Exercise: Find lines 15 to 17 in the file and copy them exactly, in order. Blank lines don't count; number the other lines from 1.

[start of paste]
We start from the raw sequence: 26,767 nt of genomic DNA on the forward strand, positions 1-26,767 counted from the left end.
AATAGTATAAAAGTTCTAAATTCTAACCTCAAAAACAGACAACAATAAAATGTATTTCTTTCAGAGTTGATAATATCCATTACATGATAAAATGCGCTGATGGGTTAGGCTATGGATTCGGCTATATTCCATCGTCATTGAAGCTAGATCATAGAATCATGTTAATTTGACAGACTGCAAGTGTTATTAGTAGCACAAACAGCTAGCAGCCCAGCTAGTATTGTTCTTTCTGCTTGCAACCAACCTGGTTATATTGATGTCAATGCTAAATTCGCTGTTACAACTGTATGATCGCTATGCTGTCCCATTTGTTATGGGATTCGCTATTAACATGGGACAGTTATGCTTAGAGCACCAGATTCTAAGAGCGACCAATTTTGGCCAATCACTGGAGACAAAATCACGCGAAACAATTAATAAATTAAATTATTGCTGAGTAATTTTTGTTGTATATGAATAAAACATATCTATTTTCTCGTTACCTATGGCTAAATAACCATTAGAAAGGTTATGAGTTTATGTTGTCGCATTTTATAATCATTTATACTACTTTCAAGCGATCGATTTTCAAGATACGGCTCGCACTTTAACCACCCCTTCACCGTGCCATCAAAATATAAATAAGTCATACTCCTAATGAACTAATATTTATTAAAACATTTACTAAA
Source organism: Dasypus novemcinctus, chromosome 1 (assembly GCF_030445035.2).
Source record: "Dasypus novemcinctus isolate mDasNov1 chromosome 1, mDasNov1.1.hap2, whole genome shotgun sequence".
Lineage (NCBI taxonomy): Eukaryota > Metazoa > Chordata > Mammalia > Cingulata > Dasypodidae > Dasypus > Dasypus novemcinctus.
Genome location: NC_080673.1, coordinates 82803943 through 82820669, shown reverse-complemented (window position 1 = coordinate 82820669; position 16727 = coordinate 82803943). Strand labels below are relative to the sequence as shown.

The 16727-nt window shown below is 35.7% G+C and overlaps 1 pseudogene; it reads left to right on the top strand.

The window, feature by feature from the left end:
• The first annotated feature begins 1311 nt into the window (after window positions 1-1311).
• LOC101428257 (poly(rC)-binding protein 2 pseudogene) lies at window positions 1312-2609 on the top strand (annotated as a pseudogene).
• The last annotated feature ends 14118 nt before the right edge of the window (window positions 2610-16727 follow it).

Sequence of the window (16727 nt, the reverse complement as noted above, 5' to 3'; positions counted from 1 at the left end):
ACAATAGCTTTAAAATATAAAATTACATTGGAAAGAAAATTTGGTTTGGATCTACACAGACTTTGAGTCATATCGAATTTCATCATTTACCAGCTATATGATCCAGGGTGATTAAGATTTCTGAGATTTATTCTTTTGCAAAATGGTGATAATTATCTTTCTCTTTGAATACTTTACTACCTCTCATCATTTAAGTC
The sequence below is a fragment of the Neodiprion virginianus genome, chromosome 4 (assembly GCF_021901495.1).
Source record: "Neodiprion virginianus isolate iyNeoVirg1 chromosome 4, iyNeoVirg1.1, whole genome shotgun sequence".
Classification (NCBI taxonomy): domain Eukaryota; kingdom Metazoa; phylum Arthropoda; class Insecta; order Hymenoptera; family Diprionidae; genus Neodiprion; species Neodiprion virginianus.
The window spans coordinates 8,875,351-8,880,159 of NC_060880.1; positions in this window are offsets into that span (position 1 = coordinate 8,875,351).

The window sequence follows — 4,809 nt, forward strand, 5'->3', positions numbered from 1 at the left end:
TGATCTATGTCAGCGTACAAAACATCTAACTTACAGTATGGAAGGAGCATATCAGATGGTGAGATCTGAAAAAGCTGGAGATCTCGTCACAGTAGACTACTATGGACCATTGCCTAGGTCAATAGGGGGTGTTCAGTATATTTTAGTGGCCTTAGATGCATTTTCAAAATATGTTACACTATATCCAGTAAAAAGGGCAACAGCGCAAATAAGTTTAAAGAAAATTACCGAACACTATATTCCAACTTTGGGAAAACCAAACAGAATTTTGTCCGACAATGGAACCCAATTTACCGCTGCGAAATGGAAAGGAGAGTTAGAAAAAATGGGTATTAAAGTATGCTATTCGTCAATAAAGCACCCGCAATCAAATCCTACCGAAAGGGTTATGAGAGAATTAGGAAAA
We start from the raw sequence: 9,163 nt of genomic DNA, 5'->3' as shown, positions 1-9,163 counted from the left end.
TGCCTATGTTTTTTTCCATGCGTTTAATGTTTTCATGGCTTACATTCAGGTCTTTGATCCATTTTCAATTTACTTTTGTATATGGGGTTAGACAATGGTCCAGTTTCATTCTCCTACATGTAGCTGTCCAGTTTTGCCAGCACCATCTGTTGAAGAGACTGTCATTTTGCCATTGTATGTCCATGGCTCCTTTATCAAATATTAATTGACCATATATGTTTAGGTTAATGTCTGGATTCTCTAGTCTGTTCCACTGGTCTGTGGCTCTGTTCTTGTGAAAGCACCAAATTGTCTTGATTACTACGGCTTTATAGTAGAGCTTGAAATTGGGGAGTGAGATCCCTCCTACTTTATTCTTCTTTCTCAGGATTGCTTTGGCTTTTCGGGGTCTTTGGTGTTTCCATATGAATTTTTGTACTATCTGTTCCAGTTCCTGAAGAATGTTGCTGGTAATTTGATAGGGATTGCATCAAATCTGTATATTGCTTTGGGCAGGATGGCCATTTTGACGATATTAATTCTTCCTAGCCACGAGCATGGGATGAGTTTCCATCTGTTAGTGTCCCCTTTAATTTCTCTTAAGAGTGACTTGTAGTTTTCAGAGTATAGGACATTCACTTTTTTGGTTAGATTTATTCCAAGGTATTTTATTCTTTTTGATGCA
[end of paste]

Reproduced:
Source record: "Neodiprion virginianus isolate iyNeoVirg1 chromosome 4, iyNeoVirg1.1, whole genome shotgun sequence".
Classification (NCBI taxonomy): domain Eukaryota; kingdom Metazoa; phylum Arthropoda; class Insecta; order Hymenoptera; family Diprionidae; genus Neodiprion; species Neodiprion virginianus.
The window spans coordinates 8,875,351-8,880,159 of NC_060880.1; positions in this window are offsets into that span (position 1 = coordinate 8,875,351).